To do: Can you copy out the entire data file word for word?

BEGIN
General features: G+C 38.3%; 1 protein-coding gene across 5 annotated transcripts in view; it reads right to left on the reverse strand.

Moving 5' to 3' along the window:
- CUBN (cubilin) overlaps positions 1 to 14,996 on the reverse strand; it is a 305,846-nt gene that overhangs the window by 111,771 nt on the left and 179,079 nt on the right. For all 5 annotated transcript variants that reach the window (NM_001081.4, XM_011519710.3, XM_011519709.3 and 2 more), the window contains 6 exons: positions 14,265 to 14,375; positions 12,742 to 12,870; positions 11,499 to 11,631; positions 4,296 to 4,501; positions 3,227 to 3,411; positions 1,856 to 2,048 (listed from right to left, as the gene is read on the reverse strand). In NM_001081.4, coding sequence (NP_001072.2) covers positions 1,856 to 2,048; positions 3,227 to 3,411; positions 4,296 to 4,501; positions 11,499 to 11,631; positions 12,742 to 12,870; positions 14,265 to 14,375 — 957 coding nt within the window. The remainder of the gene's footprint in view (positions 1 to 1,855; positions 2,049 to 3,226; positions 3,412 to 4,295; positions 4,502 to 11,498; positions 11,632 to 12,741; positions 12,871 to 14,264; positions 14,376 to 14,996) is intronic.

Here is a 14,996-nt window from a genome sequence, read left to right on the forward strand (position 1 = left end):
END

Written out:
General features: G+C 38.3%; 1 protein-coding gene across 5 annotated transcripts in view; it reads right to left on the reverse strand.

Moving 5' to 3' along the window:
- CUBN (cubilin) overlaps positions 1 to 14,996 on the reverse strand; it is a 305,846-nt gene that overhangs the window by 111,771 nt on the left and 179,079 nt on the right. For all 5 annotated transcript variants that reach the window (NM_001081.4, XM_011519710.3, XM_011519709.3 and 2 more), the window contains 6 exons: positions 14,265 to 14,375; positions 12,742 to 12,870; positions 11,499 to 11,631; positions 4,296 to 4,501; positions 3,227 to 3,411; positions 1,856 to 2,048 (listed from right to left, as the gene is read on the reverse strand). In NM_001081.4, coding sequence (NP_001072.2) covers positions 1,856 to 2,048; positions 3,227 to 3,411; positions 4,296 to 4,501; positions 11,499 to 11,631; positions 12,742 to 12,870; positions 14,265 to 14,375 — 957 coding nt within the window. The remainder of the gene's footprint in view (positions 1 to 1,855; positions 2,049 to 3,226; positions 3,412 to 4,295; positions 4,502 to 11,498; positions 11,632 to 12,741; positions 12,871 to 14,264; positions 14,376 to 14,996) is intronic.

Here is a 14,996-nt window from a genome sequence, read left to right on the forward strand (position 1 = left end):